No sooner had Queen Katherine, the mother of the little King, fulfilled
her duty of seeing the funeral rites belonging to her husband properly
accomplished, than she hastened to Windsor to embrace her child, and
pass in solitude the early months of her widowhood. She was only in her
twenty-first year, and had many arduous duties before her. The first of
these was to see her baby King properly received and acknowledged as
their sovereign by the nation. The sanction of Parliament was required,
and accordingly the Queen removed from Windsor to London, passing
through the city on a moving throne drawn by white horses, and
surrounded by all the princes and nobles of England. In her lap was
seated the infant King, and "those infant hands," says one of the
chroniclers, "which could not yet feed himself, were made capable of
wielding a sceptre, and he who was beholden to nurses for milk, did
distribute support to the law and justice of the realm!" "The Queen,
still holding her baby on her knee, was enthroned among the lords, whom,
by the chancellor, the little King saluted, and spake to them his mind
at large by means of another's tongue." It was declared that during this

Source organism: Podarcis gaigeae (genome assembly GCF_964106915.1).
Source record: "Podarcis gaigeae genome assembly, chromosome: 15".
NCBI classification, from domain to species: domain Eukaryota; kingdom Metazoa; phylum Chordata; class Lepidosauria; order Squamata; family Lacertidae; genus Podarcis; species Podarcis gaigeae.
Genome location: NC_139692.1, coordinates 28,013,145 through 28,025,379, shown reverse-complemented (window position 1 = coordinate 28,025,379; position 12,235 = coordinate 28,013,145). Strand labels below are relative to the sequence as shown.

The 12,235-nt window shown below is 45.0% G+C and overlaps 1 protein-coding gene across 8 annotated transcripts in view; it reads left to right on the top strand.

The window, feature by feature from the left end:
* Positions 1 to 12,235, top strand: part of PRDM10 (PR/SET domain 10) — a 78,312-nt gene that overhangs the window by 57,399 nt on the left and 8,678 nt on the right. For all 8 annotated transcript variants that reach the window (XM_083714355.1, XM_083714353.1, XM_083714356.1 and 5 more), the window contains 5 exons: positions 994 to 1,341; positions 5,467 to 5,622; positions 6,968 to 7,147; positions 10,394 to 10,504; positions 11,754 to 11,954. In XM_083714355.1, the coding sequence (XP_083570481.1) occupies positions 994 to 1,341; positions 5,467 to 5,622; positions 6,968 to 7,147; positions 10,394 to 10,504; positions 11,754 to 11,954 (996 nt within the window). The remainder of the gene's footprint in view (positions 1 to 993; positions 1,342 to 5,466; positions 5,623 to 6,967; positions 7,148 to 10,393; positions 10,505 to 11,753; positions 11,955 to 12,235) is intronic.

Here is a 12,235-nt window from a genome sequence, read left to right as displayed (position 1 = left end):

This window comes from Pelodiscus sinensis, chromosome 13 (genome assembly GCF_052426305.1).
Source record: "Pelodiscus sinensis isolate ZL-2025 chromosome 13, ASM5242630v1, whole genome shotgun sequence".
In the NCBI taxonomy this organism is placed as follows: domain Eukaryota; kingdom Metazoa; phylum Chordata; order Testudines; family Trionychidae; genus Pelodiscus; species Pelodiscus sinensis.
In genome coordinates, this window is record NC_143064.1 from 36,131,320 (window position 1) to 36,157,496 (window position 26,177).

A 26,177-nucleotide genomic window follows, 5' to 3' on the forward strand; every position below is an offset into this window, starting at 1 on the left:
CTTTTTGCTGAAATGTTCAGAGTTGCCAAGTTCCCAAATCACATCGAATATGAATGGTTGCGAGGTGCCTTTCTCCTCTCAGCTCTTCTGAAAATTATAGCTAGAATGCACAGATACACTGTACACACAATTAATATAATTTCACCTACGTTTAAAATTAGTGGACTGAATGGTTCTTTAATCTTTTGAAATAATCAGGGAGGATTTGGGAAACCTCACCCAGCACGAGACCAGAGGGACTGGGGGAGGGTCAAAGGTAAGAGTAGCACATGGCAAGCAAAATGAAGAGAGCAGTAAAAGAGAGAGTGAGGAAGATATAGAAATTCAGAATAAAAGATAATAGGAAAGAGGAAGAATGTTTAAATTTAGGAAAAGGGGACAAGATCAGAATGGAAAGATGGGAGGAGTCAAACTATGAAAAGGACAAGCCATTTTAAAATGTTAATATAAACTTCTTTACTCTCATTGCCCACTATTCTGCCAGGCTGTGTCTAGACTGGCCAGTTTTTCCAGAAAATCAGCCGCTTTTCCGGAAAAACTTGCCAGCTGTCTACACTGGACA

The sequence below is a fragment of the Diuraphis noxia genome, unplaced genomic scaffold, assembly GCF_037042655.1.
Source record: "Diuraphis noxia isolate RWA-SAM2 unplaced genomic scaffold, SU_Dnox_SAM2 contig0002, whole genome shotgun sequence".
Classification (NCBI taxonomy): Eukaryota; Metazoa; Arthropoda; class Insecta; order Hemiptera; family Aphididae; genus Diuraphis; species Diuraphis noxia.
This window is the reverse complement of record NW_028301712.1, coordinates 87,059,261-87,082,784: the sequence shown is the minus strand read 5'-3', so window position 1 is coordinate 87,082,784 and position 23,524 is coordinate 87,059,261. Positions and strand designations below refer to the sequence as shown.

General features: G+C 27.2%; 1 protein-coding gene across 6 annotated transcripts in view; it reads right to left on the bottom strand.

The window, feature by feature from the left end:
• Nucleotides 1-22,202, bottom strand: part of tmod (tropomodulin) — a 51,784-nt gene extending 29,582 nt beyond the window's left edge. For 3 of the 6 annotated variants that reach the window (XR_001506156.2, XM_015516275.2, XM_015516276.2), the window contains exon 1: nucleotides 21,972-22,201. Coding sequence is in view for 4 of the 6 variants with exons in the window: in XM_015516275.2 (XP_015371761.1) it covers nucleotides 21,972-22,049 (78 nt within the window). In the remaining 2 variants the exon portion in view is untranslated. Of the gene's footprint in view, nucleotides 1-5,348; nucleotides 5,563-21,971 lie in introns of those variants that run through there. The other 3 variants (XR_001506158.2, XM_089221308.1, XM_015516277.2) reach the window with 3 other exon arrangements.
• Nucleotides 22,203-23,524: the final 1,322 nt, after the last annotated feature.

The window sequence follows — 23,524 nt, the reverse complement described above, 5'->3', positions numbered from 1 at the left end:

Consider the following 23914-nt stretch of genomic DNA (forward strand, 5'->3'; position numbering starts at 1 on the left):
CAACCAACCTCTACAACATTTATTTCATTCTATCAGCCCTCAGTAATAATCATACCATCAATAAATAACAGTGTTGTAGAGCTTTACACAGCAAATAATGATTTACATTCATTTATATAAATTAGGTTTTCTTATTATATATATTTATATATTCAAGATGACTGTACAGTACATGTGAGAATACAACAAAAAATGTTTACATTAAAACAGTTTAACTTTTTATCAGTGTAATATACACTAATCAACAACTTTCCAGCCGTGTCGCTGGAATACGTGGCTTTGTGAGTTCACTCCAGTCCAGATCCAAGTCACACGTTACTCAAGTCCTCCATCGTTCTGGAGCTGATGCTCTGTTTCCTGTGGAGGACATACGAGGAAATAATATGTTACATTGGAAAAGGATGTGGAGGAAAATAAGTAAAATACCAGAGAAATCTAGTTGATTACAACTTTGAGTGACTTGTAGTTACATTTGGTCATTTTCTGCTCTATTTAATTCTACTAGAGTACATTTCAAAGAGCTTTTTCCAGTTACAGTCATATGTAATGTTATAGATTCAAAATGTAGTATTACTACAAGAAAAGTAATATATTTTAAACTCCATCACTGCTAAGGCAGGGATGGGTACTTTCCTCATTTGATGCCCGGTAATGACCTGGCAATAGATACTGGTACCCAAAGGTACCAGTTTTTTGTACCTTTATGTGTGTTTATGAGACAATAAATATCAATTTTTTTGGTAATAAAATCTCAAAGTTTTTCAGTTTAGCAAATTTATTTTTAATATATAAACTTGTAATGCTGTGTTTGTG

scene in Parliament the baby King conducted himself with marvellous
quietness and gravity. Henry VI. had been already proclaimed King of
France, at Paris, before even he thus held his first Parliament on his
mother's lap. For as soon as the last service had been performed over
the dead body of Charles VI., and the body lowered into the vault
belonging to the royal Kings of France, the impressive ceremony followed
of the ushers belonging to the late King breaking their staves of
office, throwing them into the grave, and reversing their maces, whilst
the king-at-arms, or principal herald, attended by many heralds, cried
in a loud, solemn voice over the tomb, "May God show mercy and pity to
the soul of the late most penitent and most excellent Charles VI., King
of France, our natural and sovereign lord!"

Hardly had these solemn words rolled echoing through the vaulted roof,
striking the hearts of the 26,000 spectators with mournful awe, than the
herald raised his voice again, and twice demanded their prayers, for the
living this time, and not the dead. And thus he cried, "May God grant
long life to Henry, by the grace of God King of France and of England,
our sovereign lord!"

[Illustration: "LONG LIVE THE KING!"]

Then, when an infant ten months old had been proclaimed King over two of
the greatest kingdoms in Europe, the sergeants-at-arms and ushers turned